Our next target species is bridal creeper, and we are working on this in several ways. Where suitable, we dig the bulbs out; if the plant is flowering, we pull the stems from the ground to prevent seed set this year, and where practicable, we spray the plants. In this way, we hope to check the spread of seed and thus reduce the number of plants next year. Any regrowth will be treated appropriately as it appears.

Grassy weeds continue to thrive, but with the increase in native plant species, it is hoped they will gradually be reduced. Rice millet seems to be under control, and we have reduced the number of Gladiolus undulatus considerably. Unfortunately, Monadenia bracteata has become a very big problem outside the Garden and we may not be able to eradicate this pest plant.

The orchid population did not respond to the late, sparse rains and did not flower in their usual profusion. Flowers on plants such as Hardenbergia violacea, Astroloma conostephioides and Pultenaea largiflorens produced flowers with a greater depth of colour then usual. This, I have been told, can be due to very cold temperatures, which we had during winter.

Planting began as soon as the rains permitted and was finished by the end of June, to take advantage of all rainfall that became available. The difficult part will be keeping seedlings alive throughout the predicted long, dry summer. Hand watering will be a large part of our summer and autumn activities.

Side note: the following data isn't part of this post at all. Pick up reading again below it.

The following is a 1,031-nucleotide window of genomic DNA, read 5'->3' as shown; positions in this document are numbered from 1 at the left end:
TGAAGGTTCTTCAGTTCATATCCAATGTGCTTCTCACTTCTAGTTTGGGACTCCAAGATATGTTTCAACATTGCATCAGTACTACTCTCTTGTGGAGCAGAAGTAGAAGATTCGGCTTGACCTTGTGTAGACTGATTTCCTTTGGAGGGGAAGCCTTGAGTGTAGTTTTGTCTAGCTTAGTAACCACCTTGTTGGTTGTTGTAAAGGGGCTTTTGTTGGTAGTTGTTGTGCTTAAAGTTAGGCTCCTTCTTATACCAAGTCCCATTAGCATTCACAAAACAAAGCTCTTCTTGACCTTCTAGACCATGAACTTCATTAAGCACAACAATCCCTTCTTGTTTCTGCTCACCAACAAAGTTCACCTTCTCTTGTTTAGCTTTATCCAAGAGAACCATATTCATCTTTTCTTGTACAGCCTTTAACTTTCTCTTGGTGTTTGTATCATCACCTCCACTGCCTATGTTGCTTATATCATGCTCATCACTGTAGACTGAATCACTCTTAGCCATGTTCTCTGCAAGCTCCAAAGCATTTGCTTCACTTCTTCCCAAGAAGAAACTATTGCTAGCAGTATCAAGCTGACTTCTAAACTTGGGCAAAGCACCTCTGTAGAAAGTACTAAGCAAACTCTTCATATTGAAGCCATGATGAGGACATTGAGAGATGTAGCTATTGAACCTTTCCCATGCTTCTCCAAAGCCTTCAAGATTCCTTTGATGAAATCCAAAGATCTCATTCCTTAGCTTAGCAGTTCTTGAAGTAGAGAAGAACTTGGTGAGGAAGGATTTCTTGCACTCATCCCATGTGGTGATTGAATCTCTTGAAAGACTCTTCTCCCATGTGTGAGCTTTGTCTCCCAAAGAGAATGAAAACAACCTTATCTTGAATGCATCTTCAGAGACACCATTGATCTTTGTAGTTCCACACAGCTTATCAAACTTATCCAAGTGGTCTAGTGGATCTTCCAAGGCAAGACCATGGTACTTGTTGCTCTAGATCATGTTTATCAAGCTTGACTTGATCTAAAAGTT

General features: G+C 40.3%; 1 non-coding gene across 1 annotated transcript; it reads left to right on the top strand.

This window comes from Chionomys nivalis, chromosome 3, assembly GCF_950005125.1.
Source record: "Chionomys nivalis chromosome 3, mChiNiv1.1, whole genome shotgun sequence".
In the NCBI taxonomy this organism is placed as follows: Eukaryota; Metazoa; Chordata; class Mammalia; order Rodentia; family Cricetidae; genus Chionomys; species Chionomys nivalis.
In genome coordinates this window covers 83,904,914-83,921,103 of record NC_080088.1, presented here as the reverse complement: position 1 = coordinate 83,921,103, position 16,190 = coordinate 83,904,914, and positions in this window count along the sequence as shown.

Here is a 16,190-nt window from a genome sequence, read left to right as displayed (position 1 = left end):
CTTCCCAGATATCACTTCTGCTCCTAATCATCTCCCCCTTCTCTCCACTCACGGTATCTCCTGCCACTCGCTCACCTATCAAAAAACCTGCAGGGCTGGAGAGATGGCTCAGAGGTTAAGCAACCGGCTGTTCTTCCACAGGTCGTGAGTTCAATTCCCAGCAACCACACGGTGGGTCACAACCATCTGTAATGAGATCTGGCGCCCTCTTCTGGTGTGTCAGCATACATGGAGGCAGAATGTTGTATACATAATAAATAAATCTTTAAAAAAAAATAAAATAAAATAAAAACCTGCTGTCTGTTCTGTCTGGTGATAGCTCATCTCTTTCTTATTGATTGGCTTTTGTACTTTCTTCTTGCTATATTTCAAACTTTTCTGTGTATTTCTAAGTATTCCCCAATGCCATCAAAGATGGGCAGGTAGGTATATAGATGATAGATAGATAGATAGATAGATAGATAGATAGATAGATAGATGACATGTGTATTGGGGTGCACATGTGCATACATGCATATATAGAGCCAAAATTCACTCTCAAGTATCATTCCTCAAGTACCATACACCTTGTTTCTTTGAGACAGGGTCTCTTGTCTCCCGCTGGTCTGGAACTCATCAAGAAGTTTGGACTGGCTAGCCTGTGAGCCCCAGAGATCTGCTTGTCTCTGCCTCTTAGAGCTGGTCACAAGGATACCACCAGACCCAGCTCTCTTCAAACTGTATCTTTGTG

The Group has added 730 (round figure) plants this year, bringing our total to almost 4,500 since planting began in 1992. Not all have survived, but each one that has is a small victory. We are now seeing reproduction from some of our plantings, which is very satisfying.

I would like to thank all those who have supported the project this year, members of the Group, Athelstone Kiwanis and our Liaison Ranger, Bryn.

Lola
Project Co-ordinator


Wildflower Garden Report - 2001

Good autumn and winter rains enabled our planting to get under was early and we had finished by the end of July. With extra help during the week from some of te group, we were ale to add almost 1,000 plants to our previous total. Flowering has started and some of he showiest have been the acacias. Cheiranthera alternifolia (blue) and some of the native orchids. I would like to thank those who gave extra time planting.

National Parks and Wildlife SA have upgraded paths in the garden, sealing thos around the building with "Dustex" and spreading pine chips on most of the others. They have also replaced many of the old sleepers. This work has made a great difference to the appearance of the garden and made walking in the area much easier. Many visitors have commented favourably on the improvement.

During a recent working bee, a bearded dragon was sen warming itself on a tree trunk near the building. During the winter, two foxes were seen by the building and another in the quarry - all on the same day.